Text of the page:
Honey is such a versatile ingredient in the kitchen. It’s not surprising, really, given how many forms it comes in, though some are more suited to heating than others. “Single-estate” honey – the kind that comes from a particular plant (acacia or manuka, say) – won’t survive much heat, so save that for spreading on toast, drizzling on yogurt or making the sort of dressing that steals the salad show. Honey is often the secret behind sticky meat marinades, and is also used to tease the sweetness out of roast vegetables and to add a complex sweetness to all sorts of desserts. The bee’s knees indeed.
Grilled and fresh vegetables with honey-and-soy dressing
The dressing does a great job of tying together the fresh and the charred flavors of the vegetables, and also works well on meat and fish.
Prep 15 mins
cooking 25 mins
serves 4 aces starter gold part of a spread
80g sugar snap peasstringy bits removed
1 pak choi (190g), quartered through the stem
4 spring onions (80g), trimmed
80g baby carrotspeeled
60g breakfast radisheshalved
For the dressing room
3 tbsp runny honey
1½ tsp soy sauce
1½ tsp wholegrain mustard
1 filezest finely grated, to get 1 tsp, then juiced, to get 2 tsp
3 tbsp olive oil
Flaked sea salt and black pepper
Put a griddle pan on a medium-high heat and ventilate the kitchen. Once the pan is hot, lay in the sugar snaps and grill for three minutes on each side, until slightly charred. Transfer to a plate, then lay the pak choi cut side down in the hot pan and cook for three minutes on each side. Transfer the pak choi to the sugar snap plate, then put the spring onions in the pan, griddle for two minutes on each side, then move to the same plate and leave all the griddled vegetables to cool for 10 minutes.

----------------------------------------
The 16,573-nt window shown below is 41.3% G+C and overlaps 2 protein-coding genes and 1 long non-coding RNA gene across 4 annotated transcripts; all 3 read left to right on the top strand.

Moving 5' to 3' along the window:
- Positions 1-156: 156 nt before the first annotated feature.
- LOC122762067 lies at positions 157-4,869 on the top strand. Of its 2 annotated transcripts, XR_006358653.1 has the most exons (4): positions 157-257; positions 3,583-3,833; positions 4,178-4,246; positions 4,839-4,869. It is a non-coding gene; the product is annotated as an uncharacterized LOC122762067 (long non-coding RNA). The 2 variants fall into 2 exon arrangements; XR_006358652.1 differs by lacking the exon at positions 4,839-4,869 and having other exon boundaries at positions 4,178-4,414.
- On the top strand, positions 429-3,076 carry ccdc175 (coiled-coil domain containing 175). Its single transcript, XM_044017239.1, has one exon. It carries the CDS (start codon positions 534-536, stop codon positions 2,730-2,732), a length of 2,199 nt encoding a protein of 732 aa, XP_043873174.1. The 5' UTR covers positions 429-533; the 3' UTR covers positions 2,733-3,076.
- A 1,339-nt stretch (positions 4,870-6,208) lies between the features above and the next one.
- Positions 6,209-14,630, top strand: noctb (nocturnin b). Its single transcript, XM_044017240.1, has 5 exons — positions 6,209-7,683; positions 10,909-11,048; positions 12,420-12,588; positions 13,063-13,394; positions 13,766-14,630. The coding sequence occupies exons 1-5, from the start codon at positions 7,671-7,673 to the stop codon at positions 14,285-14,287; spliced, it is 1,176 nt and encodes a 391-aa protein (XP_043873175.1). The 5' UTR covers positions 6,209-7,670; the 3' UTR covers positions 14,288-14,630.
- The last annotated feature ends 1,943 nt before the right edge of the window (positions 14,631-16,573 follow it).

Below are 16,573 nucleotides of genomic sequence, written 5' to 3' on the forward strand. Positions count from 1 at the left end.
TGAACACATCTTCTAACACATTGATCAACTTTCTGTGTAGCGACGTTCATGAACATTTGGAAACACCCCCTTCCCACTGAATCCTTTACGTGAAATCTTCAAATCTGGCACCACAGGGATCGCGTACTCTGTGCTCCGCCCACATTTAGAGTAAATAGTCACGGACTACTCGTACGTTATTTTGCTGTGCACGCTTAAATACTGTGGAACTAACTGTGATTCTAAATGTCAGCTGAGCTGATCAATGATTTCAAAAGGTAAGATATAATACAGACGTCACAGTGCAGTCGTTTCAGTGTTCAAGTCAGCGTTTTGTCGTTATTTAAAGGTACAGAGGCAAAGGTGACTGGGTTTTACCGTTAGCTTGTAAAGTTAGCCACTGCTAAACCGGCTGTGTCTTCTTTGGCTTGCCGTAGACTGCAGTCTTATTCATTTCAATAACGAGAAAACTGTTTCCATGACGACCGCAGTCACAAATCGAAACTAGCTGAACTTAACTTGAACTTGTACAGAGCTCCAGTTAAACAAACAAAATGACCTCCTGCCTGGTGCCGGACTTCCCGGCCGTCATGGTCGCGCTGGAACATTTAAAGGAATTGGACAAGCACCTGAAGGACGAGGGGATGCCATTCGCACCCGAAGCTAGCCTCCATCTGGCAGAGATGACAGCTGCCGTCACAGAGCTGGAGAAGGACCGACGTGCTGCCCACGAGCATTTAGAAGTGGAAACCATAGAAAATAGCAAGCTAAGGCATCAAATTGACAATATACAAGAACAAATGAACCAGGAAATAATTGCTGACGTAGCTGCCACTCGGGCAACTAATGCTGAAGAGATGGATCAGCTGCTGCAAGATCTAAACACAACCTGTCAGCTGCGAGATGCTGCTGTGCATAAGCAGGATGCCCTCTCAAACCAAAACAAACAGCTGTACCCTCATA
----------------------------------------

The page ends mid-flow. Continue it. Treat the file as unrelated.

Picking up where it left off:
Meanwhile, put all the dressing ingredients in a small jar for which you have a lid, add a quarter-teaspoon of salt and a good grind of black pepper, seal shut and shake vigorously to combine.
Put all the grilled and raw vegetables in a large bowl with three tablespoons of the dressing, a quarter-teaspoon of salt and a good grind of pepper, then toss gently to coat. Transfer to a platter, for the remaining dressing into a small bowl and serve alongside the salad for dipping.
Crisp chicken with ginger and oregano hot honey
The honey mixture is the star in this, and is as at home on cheese or grilled vegetables as it is on this chicken. Make extra, if you like, without the lime and vinegar (add those just before serving), and keep it in a jar in the fridge for up to a week.
Prep 20 mins
cooking 30 mins
For the chicken
4 garlic clovespeeled and crushed
2 tsp dried oregano
1 tsp ground cumin
2 tbsp fresh lime juice (from 2 limes)
500g skinless and boneless chicken thighscut into quarters
Fine sea salt and black pepper
250g plain flour
3 tbsp tapioca starch (30g), cornflower gold
350ml vegetable oil
For the hot honey
80ml running honey
½ tsp chipotle flakesor chilli flakes
30g piece fresh gingerpeeled, 10g finely grated, the rest julienned
1½ tbsp oregano leaves
2 files1 zest finely grated, to get 1 tsp, and juiced, to get 1 tbsp, the other cut into quarters
1 tbsp rice-wine vinegar
First, marinate the chicken. Put the first six ingredients in a bowl with a teaspoon of salt and mix well, cover and leave to marinate for an hour (or, if you want to get ahead, refrigerate and marinate overnight).